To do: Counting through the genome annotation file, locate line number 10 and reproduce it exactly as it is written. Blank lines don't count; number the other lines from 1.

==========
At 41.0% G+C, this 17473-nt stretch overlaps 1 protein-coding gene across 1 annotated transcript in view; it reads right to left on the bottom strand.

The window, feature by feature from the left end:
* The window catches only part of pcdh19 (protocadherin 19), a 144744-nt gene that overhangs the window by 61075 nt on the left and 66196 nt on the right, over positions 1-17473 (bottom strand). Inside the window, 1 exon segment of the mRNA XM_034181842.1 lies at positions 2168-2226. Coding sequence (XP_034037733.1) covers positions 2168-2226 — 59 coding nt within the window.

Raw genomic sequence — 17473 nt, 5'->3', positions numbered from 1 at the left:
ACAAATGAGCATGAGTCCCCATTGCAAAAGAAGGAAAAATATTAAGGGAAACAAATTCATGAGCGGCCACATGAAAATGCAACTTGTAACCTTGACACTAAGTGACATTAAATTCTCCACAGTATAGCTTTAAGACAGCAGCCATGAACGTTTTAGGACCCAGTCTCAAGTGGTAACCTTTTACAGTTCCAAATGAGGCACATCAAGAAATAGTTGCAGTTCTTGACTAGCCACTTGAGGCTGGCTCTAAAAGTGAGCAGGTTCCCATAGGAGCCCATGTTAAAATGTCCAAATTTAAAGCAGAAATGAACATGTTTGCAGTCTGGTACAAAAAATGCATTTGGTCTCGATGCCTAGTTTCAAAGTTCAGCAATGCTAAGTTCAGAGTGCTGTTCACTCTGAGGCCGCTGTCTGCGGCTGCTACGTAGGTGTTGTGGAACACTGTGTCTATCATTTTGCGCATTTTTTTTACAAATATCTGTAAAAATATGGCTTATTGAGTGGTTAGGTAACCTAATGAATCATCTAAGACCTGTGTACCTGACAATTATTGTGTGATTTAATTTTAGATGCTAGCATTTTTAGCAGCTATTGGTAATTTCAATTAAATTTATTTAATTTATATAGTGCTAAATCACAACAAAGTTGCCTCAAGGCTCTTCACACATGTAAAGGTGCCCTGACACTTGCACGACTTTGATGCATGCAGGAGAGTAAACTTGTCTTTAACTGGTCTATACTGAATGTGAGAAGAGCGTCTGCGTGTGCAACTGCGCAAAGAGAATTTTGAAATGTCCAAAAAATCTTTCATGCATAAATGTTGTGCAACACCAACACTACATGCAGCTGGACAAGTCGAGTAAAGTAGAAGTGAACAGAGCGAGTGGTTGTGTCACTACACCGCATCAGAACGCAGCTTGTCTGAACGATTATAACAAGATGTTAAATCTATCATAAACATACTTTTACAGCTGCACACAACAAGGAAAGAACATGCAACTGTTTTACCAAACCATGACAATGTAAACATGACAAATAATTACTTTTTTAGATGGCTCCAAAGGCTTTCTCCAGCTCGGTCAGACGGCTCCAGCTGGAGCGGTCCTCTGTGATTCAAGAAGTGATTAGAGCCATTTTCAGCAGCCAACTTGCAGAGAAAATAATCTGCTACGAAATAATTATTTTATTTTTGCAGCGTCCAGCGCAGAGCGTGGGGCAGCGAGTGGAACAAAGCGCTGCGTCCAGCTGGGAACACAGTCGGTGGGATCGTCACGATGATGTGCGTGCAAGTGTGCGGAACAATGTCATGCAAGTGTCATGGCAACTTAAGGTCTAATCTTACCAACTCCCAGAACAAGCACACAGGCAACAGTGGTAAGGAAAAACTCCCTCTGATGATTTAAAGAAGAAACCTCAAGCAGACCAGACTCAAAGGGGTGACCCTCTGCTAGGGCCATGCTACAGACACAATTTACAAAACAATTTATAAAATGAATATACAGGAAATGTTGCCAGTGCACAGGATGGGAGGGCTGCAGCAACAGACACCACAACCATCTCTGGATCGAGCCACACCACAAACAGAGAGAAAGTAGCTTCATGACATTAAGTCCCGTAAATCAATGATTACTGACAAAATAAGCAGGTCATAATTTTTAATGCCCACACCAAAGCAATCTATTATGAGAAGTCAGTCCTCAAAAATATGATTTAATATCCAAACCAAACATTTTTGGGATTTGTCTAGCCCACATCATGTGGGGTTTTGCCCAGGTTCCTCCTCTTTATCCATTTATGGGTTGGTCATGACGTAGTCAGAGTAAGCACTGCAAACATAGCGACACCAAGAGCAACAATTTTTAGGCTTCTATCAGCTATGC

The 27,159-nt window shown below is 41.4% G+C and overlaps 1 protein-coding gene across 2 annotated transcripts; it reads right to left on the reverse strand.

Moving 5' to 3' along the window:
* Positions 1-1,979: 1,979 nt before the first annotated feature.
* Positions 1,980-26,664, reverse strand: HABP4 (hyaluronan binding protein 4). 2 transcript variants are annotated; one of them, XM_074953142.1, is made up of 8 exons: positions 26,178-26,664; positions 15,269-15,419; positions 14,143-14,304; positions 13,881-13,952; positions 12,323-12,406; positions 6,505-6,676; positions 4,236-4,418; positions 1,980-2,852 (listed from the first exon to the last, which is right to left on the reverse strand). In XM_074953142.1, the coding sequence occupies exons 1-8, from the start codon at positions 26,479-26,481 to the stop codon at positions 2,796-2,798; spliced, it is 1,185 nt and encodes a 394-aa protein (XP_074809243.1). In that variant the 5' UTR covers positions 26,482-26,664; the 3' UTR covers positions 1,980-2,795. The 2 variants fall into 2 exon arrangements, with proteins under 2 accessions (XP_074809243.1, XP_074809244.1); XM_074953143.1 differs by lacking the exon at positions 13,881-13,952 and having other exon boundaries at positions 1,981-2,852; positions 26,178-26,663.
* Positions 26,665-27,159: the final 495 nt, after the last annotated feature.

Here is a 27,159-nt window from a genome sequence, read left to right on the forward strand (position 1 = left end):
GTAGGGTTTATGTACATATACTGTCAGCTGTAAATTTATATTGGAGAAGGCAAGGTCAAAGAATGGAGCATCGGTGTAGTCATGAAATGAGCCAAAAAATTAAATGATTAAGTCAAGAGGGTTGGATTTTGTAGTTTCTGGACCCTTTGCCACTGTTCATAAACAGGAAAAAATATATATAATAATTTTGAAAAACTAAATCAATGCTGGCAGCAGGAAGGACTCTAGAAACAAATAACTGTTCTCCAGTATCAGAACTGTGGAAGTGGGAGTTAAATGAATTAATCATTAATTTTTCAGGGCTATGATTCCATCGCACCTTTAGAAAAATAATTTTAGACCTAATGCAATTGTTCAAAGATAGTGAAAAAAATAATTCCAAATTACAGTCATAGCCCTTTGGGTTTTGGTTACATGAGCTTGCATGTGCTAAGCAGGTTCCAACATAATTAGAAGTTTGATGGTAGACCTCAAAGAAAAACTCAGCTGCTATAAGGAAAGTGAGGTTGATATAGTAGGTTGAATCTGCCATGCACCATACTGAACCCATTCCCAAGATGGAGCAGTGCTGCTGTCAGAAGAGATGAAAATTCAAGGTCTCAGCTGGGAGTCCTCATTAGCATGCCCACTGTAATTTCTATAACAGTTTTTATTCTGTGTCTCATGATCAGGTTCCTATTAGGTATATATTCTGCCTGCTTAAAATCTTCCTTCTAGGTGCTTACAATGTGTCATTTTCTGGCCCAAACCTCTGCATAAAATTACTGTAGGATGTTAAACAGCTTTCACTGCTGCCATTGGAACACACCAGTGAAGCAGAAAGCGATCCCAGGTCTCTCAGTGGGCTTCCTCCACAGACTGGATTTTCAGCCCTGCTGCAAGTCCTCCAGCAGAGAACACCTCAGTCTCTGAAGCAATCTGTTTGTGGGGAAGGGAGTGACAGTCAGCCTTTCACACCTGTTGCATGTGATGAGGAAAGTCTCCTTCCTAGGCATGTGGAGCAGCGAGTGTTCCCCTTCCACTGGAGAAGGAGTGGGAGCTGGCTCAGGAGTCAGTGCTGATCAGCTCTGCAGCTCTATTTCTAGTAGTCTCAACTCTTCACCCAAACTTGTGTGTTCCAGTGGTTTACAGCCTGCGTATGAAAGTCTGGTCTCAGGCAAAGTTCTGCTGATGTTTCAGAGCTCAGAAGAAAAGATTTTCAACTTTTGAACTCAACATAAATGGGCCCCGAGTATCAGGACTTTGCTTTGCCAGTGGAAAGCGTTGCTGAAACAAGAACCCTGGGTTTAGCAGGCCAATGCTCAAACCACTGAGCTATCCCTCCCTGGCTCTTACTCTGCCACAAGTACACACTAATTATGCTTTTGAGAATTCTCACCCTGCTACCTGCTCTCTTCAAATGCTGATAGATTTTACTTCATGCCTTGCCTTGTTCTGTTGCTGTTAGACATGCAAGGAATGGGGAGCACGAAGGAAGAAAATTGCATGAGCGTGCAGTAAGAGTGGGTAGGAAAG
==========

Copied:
* Positions 26,665-27,159: the final 495 nt, after the last annotated feature.